It is assumed that many bird species are monogamous, yet infidelity is a widespread phenomenon. The advantage for the male seems obvious as in this way he can increase the number of his offspring. A female, however, mostly faces costs. The cuckolded partners often reduce their parental care. In addition, the extra lovers also may transmit diseases. Nevertheless, some females actively seek such contacts. Researchers at the Max Planck Institute for Ornithology in Seewiesen investigated a large number of zebra finches and found a possible explanation for this behaviour. In a genetic long-term study they found that females inherit the disposition for their infidelity from their fathers.
The research is published in the Proceedings of the National Academy of Sciences (June 13, 2011).
For quite some time it was common thinking that most bird species lead a strictly monogamous way of life. Yet, using molecular genetic methods scientists have found over the past 20 years that many juveniles do not originate from their social fathers. Initially, the explanation for these extra-pair paternities seemed plausible. The males could enhance their reproductive success through a higher number of offspring and females received high quality genes when they were keeping an eye out for attractive mates.
Recently, scientists have cast doubt on this explanation as the actual benefits for the females were not as high as expected by theory. To the contrary, the negative aspects even prevailed. The cuckolded males often reduce their parental effort and also support from extra-pair mates cannot be expected because they rather help their own mate. Therefore the question remained as to why some females actively seek other males for extra-pair matings.
Behavioural ecologist Wolfgang Forstmeier and colleagues at the Max Planck Institute for Ornithology in Seewiesen have now found a possible explanation for this phenomenon. Within a period of eight years the researchers investigated the sexual behaviour of over 1500 zebra finches. At first, unmated male and female birds were subjected to a test of their sexual motivation or libido. Afterwards a subset of the finches was transferred into aviaries in order to test how socially monogamously mated individuals behaved to each other within a large group. Using a video surveillance system the researchers could observe how mated females were reacting to advances of their own partner and of stranger males. In addition, the researchers conducted genetic paternity analysis by using a microsatellite marker method in order to determine the number of offspring that a male had sired in a foreign nest. They also identified the number of offspring that a female produced together with an extra-pair male.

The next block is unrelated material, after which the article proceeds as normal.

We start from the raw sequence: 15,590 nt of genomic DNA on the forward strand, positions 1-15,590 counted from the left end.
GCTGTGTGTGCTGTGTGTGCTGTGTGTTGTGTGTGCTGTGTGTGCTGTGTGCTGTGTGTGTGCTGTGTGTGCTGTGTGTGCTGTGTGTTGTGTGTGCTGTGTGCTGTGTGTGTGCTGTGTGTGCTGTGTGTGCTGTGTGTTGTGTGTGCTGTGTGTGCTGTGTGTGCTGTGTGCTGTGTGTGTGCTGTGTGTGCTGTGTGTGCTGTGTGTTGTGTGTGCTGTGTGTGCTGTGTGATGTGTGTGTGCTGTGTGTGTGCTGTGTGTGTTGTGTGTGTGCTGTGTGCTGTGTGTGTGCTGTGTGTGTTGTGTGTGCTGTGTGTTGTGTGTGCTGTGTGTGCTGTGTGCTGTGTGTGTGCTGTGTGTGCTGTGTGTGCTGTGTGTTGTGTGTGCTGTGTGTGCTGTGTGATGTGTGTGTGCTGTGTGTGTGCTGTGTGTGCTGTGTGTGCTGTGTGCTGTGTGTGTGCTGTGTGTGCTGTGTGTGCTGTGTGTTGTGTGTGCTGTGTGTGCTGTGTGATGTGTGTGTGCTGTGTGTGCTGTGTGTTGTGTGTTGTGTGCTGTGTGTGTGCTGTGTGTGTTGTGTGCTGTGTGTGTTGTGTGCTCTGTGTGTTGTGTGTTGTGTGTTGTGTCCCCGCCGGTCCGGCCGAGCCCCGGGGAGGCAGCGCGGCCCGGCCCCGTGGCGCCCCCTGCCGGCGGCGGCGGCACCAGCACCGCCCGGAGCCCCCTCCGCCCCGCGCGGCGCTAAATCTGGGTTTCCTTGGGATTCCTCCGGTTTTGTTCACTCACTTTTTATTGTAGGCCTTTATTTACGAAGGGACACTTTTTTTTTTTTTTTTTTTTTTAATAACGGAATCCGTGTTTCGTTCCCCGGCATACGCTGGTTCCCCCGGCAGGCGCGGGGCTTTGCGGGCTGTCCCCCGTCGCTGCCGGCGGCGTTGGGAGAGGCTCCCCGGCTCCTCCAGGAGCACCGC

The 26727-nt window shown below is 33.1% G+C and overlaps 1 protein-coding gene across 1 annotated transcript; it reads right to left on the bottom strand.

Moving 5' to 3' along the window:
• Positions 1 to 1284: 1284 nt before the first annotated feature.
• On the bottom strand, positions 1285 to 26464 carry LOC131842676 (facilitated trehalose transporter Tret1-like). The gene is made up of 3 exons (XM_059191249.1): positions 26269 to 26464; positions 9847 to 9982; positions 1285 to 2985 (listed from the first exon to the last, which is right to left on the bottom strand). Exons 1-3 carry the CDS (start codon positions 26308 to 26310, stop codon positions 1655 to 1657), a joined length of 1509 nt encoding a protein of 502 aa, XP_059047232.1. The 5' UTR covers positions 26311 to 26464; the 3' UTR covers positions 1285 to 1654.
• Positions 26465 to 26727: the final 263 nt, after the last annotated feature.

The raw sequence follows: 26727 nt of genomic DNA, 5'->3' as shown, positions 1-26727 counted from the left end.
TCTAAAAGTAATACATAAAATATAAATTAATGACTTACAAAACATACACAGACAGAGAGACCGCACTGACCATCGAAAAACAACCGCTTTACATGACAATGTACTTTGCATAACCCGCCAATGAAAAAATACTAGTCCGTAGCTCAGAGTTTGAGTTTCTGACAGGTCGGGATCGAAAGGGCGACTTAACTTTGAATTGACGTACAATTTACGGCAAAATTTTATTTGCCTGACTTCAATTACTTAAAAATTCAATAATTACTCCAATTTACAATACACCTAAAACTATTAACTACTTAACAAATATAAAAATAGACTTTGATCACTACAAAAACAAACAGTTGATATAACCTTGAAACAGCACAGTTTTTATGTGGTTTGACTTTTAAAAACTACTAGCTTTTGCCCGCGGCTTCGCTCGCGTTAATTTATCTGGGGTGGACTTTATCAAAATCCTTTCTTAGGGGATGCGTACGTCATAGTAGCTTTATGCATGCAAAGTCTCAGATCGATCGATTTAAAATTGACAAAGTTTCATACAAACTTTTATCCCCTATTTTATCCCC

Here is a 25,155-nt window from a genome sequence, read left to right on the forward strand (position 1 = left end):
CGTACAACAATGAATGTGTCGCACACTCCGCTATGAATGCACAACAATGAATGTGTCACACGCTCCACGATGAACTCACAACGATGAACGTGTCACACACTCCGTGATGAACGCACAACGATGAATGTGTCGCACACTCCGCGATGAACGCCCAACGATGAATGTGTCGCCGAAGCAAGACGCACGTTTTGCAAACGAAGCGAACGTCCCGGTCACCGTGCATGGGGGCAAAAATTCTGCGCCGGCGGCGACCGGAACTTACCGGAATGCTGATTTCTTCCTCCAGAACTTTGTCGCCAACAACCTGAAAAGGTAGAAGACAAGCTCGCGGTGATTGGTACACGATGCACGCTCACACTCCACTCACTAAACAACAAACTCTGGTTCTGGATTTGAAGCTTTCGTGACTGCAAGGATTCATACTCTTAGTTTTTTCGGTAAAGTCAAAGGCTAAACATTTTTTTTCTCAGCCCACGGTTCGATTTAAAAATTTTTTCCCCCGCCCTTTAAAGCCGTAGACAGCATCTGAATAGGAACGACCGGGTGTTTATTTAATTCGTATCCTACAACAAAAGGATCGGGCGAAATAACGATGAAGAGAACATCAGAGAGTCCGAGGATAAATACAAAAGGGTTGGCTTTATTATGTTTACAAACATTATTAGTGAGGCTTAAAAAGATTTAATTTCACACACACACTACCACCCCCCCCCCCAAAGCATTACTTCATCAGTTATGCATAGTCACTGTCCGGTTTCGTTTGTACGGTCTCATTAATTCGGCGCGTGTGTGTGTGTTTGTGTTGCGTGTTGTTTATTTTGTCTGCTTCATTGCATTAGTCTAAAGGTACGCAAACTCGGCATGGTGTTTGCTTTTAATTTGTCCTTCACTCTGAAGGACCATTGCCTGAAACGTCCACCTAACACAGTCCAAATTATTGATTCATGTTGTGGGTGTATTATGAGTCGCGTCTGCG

The result was surprising. Apparently the readiness of females to engage in extra-pair contacts was inherited from their fathers that had been cheating on their partners as well. The predisposition for infidelity shows a moderate, but evolutionarily crucial, genetic basis. Since the readiness for infidelity is passed on from the fathers to the daughters the researchers arrived at a new interpretation of female infidelity. "It is not essential that there is an evolutionary benefit for the females," says Wolfgang Forstmeier, author of the study. "It is rather sufficient that the male ancestors had benefits that resulted from their promiscuity. A "Casanova-gene" will increase its frequency within a population as long as the benefits to the male gene carriers outweigh the costs for the female gene carriers."
Whether the hypothesis of a correlated evolution of male and female infidelity can be transferred to the situation in humans is still open for speculation. There is no doubt, however, that there is a genetic basis for many aspects of human sexual and pair-bonding behaviour. "The question to what extent it is the same genes that influence female and male behaviour in a similar way has to be answered in follow-up studies," says Forstmeier.
- W. Forstmeier, K. Martin, E. Bolund, H. Schielzeth, B. Kempenaers. Female extrapair mating behavior can evolve via indirect selection on males. Proceedings of the National Academy of Sciences, 2011; DOI: 10.1073/pnas.1103195108
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